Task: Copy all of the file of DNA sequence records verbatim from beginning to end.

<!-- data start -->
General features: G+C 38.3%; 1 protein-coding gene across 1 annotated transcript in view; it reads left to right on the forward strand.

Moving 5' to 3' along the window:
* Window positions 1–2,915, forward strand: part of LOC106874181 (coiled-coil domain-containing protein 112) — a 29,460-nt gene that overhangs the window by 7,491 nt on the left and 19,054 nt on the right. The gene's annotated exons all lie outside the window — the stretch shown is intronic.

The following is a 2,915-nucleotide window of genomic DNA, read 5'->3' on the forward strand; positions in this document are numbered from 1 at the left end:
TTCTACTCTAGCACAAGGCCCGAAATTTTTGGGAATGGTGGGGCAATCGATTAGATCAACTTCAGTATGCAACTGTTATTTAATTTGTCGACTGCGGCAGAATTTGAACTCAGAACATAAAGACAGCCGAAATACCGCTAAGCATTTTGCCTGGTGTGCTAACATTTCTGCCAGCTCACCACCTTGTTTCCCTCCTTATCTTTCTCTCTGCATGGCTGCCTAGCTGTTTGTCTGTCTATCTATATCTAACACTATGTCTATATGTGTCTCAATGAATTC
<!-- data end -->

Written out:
General features: G+C 38.3%; 1 protein-coding gene across 1 annotated transcript in view; it reads left to right on the forward strand.

Moving 5' to 3' along the window:
* Window positions 1–2,915, forward strand: part of LOC106874181 (coiled-coil domain-containing protein 112) — a 29,460-nt gene that overhangs the window by 7,491 nt on the left and 19,054 nt on the right. The gene's annotated exons all lie outside the window — the stretch shown is intronic.

The following is a 2,915-nucleotide window of genomic DNA, read 5'->3' on the forward strand; positions in this document are numbered from 1 at the left end:
TTCTACTCTAGCACAAGGCCCGAAATTTTTGGGAATGGTGGGGCAATCGATTAGATCAACTTCAGTATGCAACTGTTATTTAATTTGTCGACTGCGGCAGAATTTGAACTCAGAACATAAAGACAGCCGAAATACCGCTAAGCATTTTGCCTGGTGTGCTAACATTTCTGCCAGCTCACCACCTTGTTTCCCTCCTTATCTTTCTCTCTGCATGGCTGCCTAGCTGTTTGTCTGTCTATCTATATCTAACACTATGTCTATATGTGTCTCAATGAATTC